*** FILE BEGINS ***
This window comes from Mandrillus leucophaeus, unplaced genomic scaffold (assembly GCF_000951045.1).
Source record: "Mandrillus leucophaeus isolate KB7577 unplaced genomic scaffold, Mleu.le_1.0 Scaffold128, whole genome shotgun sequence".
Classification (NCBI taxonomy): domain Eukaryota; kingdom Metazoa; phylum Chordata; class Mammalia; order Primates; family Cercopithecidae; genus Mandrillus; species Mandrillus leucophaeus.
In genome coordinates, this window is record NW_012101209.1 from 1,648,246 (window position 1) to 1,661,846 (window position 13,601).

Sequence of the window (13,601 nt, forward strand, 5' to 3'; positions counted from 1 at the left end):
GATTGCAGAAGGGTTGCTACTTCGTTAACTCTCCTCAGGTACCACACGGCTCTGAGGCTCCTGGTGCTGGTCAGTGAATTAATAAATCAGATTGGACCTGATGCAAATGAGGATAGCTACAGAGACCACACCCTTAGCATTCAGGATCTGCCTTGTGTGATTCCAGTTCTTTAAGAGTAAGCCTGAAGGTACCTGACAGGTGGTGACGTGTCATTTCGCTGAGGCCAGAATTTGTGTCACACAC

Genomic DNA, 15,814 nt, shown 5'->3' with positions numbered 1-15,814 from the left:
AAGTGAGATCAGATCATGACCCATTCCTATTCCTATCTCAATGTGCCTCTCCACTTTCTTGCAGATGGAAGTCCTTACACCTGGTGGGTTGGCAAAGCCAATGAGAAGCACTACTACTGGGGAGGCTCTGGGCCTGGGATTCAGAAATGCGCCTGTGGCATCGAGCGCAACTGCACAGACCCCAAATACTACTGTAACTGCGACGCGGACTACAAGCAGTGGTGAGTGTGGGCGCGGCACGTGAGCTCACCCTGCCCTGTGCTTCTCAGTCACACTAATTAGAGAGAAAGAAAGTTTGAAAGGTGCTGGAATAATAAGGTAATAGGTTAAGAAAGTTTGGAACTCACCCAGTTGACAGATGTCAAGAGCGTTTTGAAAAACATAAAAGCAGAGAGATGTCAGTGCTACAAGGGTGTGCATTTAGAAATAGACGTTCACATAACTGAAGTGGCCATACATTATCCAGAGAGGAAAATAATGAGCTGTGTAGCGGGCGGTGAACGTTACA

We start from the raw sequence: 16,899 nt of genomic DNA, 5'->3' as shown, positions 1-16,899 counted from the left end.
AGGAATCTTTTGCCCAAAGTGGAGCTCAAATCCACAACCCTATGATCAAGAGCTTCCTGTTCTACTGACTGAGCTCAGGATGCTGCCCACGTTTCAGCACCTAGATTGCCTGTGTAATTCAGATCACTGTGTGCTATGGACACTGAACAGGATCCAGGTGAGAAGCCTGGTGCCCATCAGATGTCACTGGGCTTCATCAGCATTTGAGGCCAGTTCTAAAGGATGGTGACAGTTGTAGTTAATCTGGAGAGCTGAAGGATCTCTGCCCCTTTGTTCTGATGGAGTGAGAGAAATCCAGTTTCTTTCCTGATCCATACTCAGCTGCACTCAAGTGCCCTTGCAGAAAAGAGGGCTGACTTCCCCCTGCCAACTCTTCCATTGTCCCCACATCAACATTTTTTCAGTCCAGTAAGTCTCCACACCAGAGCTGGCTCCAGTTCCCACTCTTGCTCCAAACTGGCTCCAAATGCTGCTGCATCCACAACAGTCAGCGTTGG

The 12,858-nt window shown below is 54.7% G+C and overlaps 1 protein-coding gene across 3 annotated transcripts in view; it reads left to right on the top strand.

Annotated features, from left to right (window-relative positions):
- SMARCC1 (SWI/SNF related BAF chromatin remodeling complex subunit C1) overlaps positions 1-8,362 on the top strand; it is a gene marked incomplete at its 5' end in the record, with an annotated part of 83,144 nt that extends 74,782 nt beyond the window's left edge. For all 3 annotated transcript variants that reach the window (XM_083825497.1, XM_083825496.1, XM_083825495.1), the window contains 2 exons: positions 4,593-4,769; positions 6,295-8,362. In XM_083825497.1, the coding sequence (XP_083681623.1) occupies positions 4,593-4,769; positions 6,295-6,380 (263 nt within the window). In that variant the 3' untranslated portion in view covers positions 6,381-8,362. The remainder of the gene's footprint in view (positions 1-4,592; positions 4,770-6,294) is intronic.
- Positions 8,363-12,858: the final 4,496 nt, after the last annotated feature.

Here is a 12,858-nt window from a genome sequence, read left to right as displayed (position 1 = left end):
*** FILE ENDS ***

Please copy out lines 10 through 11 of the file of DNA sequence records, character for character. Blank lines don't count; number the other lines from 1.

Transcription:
AGGAATCTTTTGCCCAAAGTGGAGCTCAAATCCACAACCCTATGATCAAGAGCTTCCTGTTCTACTGACTGAGCTCAGGATGCTGCCCACGTTTCAGCACCTAGATTGCCTGTGTAATTCAGATCACTGTGTGCTATGGACACTGAACAGGATCCAGGTGAGAAGCCTGGTGCCCATCAGATGTCACTGGGCTTCATCAGCATTTGAGGCCAGTTCTAAAGGATGGTGACAGTTGTAGTTAATCTGGAGAGCTGAAGGATCTCTGCCCCTTTGTTCTGATGGAGTGAGAGAAATCCAGTTTCTTTCCTGATCCATACTCAGCTGCACTCAAGTGCCCTTGCAGAAAAGAGGGCTGACTTCCCCCTGCCAACTCTTCCATTGTCCCCACATCAACATTTTTTCAGTCCAGTAAGTCTCCACACCAGAGCTGGCTCCAGTTCCCACTCTTGCTCCAAACTGGCTCCAAATGCTGCTGCATCCACAACAGTCAGCGTTGG

The 12,858-nt window shown below is 54.7% G+C and overlaps 1 protein-coding gene across 3 annotated transcripts in view; it reads left to right on the top strand.